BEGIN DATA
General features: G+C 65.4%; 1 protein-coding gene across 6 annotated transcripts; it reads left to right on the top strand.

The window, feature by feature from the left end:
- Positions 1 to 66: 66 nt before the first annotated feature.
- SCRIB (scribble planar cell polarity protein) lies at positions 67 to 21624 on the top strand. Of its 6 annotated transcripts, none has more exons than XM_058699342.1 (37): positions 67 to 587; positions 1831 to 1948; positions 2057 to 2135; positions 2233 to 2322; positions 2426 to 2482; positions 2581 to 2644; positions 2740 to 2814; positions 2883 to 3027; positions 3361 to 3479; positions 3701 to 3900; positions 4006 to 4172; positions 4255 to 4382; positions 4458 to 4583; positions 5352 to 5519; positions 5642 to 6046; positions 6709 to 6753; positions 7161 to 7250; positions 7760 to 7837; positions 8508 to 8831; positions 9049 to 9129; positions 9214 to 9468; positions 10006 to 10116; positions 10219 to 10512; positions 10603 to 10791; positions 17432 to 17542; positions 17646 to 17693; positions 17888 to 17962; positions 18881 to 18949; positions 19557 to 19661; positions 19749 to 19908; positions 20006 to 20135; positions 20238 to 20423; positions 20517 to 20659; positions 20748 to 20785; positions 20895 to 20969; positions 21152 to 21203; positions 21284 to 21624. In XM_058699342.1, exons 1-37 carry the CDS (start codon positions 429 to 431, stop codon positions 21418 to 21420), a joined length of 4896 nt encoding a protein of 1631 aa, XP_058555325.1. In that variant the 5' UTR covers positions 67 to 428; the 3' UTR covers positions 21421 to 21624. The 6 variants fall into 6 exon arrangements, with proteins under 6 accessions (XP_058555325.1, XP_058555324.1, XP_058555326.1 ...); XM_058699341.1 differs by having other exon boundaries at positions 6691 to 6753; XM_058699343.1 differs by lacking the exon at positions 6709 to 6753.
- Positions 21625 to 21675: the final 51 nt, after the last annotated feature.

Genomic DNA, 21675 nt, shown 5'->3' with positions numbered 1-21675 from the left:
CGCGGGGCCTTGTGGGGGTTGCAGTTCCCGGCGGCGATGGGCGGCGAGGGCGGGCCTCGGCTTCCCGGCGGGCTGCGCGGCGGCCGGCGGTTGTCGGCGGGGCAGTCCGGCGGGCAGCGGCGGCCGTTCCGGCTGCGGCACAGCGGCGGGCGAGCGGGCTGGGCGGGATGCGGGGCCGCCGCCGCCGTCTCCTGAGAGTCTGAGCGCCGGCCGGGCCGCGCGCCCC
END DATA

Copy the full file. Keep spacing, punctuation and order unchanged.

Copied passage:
General features: G+C 65.4%; 1 protein-coding gene across 6 annotated transcripts; it reads left to right on the top strand.

The window, feature by feature from the left end:
- Positions 1 to 66: 66 nt before the first annotated feature.
- SCRIB (scribble planar cell polarity protein) lies at positions 67 to 21624 on the top strand. Of its 6 annotated transcripts, none has more exons than XM_058699342.1 (37): positions 67 to 587; positions 1831 to 1948; positions 2057 to 2135; positions 2233 to 2322; positions 2426 to 2482; positions 2581 to 2644; positions 2740 to 2814; positions 2883 to 3027; positions 3361 to 3479; positions 3701 to 3900; positions 4006 to 4172; positions 4255 to 4382; positions 4458 to 4583; positions 5352 to 5519; positions 5642 to 6046; positions 6709 to 6753; positions 7161 to 7250; positions 7760 to 7837; positions 8508 to 8831; positions 9049 to 9129; positions 9214 to 9468; positions 10006 to 10116; positions 10219 to 10512; positions 10603 to 10791; positions 17432 to 17542; positions 17646 to 17693; positions 17888 to 17962; positions 18881 to 18949; positions 19557 to 19661; positions 19749 to 19908; positions 20006 to 20135; positions 20238 to 20423; positions 20517 to 20659; positions 20748 to 20785; positions 20895 to 20969; positions 21152 to 21203; positions 21284 to 21624. In XM_058699342.1, exons 1-37 carry the CDS (start codon positions 429 to 431, stop codon positions 21418 to 21420), a joined length of 4896 nt encoding a protein of 1631 aa, XP_058555325.1. In that variant the 5' UTR covers positions 67 to 428; the 3' UTR covers positions 21421 to 21624. The 6 variants fall into 6 exon arrangements, with proteins under 6 accessions (XP_058555325.1, XP_058555324.1, XP_058555326.1 ...); XM_058699341.1 differs by having other exon boundaries at positions 6691 to 6753; XM_058699343.1 differs by lacking the exon at positions 6709 to 6753.
- Positions 21625 to 21675: the final 51 nt, after the last annotated feature.

Genomic DNA, 21675 nt, shown 5'->3' with positions numbered 1-21675 from the left:
CGCGGGGCCTTGTGGGGGTTGCAGTTCCCGGCGGCGATGGGCGGCGAGGGCGGGCCTCGGCTTCCCGGCGGGCTGCGCGGCGGCCGGCGGTTGTCGGCGGGGCAGTCCGGCGGGCAGCGGCGGCCGTTCCGGCTGCGGCACAGCGGCGGGCGAGCGGGCTGGGCGGGATGCGGGGCCGCCGCCGCCGTCTCCTGAGAGTCTGAGCGCCGGCCGGGCCGCGCGCCCC